02/14/2013 6:59 AM
Kenny Hook (left) working with a player at the California Winter League. (Photo by Ben Rogers/California Winter League.)
T-Bones manager Kenny Hook spent the last several weeks as an “instructor” in the California Winter League in Palm Springs. In its fourth season, the CWL has grown into an eight-team league and become a destination for players who want to get noticed by a Major League club. The instructors are either managers from one of the independent leagues or a former Major League player. This is the final installment of updates from Hook, as told to Matt Fulks.
It’s always good to get back home when you’ve been gone awhile. That’s even true when you’ve been spending six weeks in California as a baseball instructor. My time at the California Winter League was a cool experience; one that could impact our upcoming season in Kansas City. The opportunity to be around the other managers, including several from our league, and the young players was beneficial.
Our team, the Power, went into the playoffs as the number-two seed with a 10-5-1 record. Unfortunately, we lost in the first round to the seventh-seeded team, the Canada A’s, in a 1-0 game that had a total of seven hits, four for them and three for us. The A’s got their run in the top of the first inning with an infield hit and then another single, and then scored on a groundball double play. We had our chances with guys in scoring position, but we couldn’t cross the plate. That was a great game, though.
This setting was really about the players and them wanting to get better and to get noticed. I love being around players and helping them with their swing or their defensive fundamentals. The kids really took things to heart and were reaping the benefits during the month. That’s why I love to coach and manage. I like to think of myself as more of a teacher of the game.
Going into my time in California, I had hoped to sign one or two players. We ended up signing two, Marquis Riley and Devon Pearson. You’ll read more about these guys on tbonesbaseball.com in the next day or two, but both of these guys have a shot of making our team out of spring training. I don’t believe Marquis, who’s a solid hitter, struck out one time during the CWL season. He’ll be a good rookie left-handed hitter. Then, Pearson, a left-handed pitcher, has the makings of being a good bullpen specialist. Lefties in the league really struggled against him. We could see several of these players in our league this season. Grand Prairie signed five guys; Sioux City, El Paso and us each signed two; Amarillo and Laredo signed one.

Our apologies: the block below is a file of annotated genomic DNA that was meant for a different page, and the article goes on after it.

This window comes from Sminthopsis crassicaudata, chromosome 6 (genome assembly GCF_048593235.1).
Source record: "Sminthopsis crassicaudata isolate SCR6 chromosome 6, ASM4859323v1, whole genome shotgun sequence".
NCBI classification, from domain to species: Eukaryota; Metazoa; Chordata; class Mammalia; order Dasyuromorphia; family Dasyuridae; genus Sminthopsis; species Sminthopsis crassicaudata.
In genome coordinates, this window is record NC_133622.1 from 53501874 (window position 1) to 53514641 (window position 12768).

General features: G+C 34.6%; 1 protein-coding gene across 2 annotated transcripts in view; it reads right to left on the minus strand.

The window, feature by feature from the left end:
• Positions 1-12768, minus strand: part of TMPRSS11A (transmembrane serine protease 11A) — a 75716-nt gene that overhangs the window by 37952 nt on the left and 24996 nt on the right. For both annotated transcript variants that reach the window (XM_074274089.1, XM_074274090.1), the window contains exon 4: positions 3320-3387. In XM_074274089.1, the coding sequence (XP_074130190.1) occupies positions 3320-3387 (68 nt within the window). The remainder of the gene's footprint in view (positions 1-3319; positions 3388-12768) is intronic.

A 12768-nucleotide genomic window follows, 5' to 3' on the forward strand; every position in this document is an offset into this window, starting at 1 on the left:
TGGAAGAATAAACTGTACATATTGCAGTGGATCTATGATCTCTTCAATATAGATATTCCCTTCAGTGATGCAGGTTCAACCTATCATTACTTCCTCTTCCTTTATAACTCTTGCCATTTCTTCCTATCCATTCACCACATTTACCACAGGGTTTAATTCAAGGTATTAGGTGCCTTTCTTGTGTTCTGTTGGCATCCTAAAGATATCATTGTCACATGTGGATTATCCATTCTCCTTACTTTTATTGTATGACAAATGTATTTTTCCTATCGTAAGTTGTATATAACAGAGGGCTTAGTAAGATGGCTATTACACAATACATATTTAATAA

It was good to be around other independent league managers. Of course there were the guys from the American Association, but also managers from the Frontier League and the United Baseball League. That could help during the season if one of those teams has a player who could help us, it’ll be easier to make a trade. And, knowing these managers now, if we have a player that I have to cut because he doesn’t fit what we’re doing, I might be able to make a connection for him with one of these other independent teams. Not to mention, this business is a lot about relationships and resources, even for managers. Knowing guys from the Frontier and United leagues gives me more resources to research prospective players.
From a learning experience, it was great to sit down at dinner with different managers and hear about their philosophies of building a club, especially under a salary cap. Turns out, even though there were times last season when I felt I was being too conservative, I found established managers take similar approaches. The camaraderie that we developed took me back to my days as a player.
I talked in a previous Kenny’s Korner about Roger Clemens spending a day with us. It’s still surreal to think I was among a small group of five guys, plus Roger and his son, at dinner one night. Seeing Roger and Koby interact was cool, but then to see the respect that Roger showed to Tim Johnson, his former manager in Toronto, was incredible. That’s something I’ll never forget.
Obviously there isn’t a barometer to know how beneficial an experience like the CWL is for managers or players. I will say that not going wouldn’t have given us any chance to reap any of these benefits, so it was a good experience. Really, it was so good that I’d go back next season, if they ask me. But it is nice to be back home with my wife and son, getting ready for the 2013 T-Bones season.